Northern Bear (NUOTC) 2017

It was the end of a demanding training year for Northumbrian Universities Officers’ Training Corps (NUOTC). Officer Cadets, Staff and Instructors had worked incredibly hard for 12 months to ensure that every one of the 23 staff and students from NUOTC were ready for the culmination of their Mountaineering Programme, the formidable; Exercise Northern Bear. Having been awarded The Ulysses Trust Prince of Wales Award for Best Expedition in 2016, this year’s expedition had much to live up to and with an unsurpassed reputation. The expectation of all involved was colossal to say the least. Despite the exercise having now run for the last three years, Officer Cadets are only ever allowed to attend once and are required to plan everything from the route they choose to the food they eat, ensuring the Exercise rewards all participants with a unique, demanding, developmental and life changing experience almost impossible to achieve outside of the Officers’ Training Corps, supported by the vital funding of The Ulysses Trust. Needless to say this year’s expedition did not disappoint, in fact it was undoubtedly the best yet!

The 2-day preparation period in San Francisco before the trek was spent figuring out how to pack for 0-30 degrees Celsius conditions and every variety of precipitation, attempting to cram 9 days-worth of high calorie meals into a 10L bear barrel, deciding which (if any) toiletries qualify as “truly essential” and praying you don’t forget something important. This left little time to dwell upon the scale of what we were all about to undertake, but the excitement and an eagerness to set off was evident.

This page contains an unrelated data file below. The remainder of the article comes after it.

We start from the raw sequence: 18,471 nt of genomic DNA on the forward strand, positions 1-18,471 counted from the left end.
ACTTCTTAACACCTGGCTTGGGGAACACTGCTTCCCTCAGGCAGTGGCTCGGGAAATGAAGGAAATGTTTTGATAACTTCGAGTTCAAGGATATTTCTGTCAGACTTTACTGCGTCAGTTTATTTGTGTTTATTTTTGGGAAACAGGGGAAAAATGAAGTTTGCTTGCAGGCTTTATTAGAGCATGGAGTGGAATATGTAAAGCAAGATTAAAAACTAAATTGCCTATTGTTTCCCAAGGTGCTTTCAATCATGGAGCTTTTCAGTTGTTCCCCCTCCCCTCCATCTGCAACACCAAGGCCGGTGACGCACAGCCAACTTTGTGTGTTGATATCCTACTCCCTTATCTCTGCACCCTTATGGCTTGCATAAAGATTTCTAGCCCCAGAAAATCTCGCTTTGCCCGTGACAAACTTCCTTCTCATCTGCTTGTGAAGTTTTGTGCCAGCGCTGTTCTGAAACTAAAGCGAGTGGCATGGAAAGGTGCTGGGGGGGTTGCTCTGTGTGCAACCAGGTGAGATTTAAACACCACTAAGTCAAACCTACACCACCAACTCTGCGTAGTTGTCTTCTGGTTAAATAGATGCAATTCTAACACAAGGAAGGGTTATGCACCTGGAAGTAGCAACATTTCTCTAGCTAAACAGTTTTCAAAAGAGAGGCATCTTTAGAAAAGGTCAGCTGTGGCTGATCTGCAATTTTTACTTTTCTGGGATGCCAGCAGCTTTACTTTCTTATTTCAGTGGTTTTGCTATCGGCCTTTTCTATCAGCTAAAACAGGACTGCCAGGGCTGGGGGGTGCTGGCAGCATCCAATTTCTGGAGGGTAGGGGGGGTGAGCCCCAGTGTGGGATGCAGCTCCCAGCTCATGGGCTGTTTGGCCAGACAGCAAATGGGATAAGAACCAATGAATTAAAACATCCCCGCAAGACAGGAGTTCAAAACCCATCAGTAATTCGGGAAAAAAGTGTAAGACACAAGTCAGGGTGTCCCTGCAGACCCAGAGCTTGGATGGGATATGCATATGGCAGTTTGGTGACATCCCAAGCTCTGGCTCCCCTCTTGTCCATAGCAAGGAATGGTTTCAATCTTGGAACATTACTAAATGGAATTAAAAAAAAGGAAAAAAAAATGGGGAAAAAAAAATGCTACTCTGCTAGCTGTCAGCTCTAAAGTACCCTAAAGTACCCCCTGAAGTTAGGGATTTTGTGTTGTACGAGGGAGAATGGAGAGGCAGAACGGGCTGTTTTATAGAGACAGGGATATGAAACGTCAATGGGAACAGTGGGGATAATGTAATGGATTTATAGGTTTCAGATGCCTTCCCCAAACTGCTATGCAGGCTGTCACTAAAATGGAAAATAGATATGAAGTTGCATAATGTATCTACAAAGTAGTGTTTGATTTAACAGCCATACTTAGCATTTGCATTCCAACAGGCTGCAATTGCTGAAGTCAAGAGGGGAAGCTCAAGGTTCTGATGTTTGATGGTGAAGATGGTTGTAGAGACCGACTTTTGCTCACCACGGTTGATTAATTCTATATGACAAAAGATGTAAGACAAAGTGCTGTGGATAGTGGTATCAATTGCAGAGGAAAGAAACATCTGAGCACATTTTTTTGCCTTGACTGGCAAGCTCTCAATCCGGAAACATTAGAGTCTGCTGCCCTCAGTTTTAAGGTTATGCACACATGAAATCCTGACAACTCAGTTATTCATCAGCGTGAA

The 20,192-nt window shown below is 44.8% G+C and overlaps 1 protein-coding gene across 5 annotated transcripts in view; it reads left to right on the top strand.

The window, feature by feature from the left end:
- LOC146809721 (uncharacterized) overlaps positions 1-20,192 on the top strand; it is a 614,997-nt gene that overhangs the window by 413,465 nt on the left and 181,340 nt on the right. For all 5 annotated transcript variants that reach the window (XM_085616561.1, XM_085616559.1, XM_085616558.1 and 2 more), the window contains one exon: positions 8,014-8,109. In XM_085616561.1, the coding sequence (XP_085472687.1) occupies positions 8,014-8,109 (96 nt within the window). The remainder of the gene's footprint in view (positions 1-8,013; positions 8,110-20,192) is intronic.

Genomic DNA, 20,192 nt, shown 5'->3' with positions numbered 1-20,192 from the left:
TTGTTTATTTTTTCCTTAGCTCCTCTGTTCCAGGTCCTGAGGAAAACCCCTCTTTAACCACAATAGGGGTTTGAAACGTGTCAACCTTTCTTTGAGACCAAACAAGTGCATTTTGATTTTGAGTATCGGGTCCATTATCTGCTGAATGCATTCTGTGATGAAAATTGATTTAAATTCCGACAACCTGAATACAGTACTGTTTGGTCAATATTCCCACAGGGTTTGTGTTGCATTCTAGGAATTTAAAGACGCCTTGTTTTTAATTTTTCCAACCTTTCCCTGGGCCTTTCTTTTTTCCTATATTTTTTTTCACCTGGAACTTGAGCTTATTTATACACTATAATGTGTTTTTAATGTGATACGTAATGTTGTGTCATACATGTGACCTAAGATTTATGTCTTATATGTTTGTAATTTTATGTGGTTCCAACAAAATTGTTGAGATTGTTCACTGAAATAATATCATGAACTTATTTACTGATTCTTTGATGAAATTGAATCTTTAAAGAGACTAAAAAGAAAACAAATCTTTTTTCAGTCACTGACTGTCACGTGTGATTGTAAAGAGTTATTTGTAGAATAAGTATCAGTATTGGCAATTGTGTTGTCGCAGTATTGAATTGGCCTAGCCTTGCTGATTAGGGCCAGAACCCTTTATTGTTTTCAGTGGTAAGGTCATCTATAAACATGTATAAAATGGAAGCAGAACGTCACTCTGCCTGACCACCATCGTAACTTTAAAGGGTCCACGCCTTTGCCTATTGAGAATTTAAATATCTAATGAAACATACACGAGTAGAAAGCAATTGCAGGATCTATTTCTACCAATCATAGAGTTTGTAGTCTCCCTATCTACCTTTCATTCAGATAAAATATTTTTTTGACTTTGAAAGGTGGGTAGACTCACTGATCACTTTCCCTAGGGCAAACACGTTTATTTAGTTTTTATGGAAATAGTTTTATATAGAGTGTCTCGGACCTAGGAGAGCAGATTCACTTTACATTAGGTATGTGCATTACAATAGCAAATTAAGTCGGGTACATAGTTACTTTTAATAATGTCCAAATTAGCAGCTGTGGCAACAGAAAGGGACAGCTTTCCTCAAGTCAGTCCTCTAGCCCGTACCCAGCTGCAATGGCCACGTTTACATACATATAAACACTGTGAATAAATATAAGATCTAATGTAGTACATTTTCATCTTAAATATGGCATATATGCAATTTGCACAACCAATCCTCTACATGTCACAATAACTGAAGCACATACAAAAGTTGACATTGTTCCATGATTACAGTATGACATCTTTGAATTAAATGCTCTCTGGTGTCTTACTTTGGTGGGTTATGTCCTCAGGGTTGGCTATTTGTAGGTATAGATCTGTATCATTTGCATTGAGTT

Almost all of the team had worked relentlessly around intensive University studies and managed to complete the Summer Mountaineering Foundation (SMF) qualification. Only 3 participants were not already in possession of this formative qualification, and would be awarded it if successful on the expedition. Those already holding it would amass 9 International Quality Mountain Days (QMDs), clocked up by every individual, and gain a first-hand experience of the true wilderness that only somewhere like the High Sierra Nevada Mountains can provide. The 9-day trek, conducted in early September, tested each of the three groups in a whole manner of ways; carrying food and sourcing water was challenging enough in itself, add 10-mile days, 30,000ft of total height gained, wild electric storms, every type of rain possible, hornet attacks, bear sightings at sub-optimal times, questionable singing and endless conversations. We were thoroughly out of our comfort zones and learning about our personal character.

Weather conditions were not quite the ‘California Sunshine’ that some had been expecting, temperatures at night would drop dramatically to below freezing, most mornings Officer Cadets were seen in full thermals holding tight to their mess tins of porridge. After being promised very little precipitation, causing half the group to opt-out of taking a tent, ominous clouds on a few occasions signalled this may have been a tough judgement call, and for those lucky enough it was time to quickly put up tents and smile at those in only bivi bags before the heavens opened.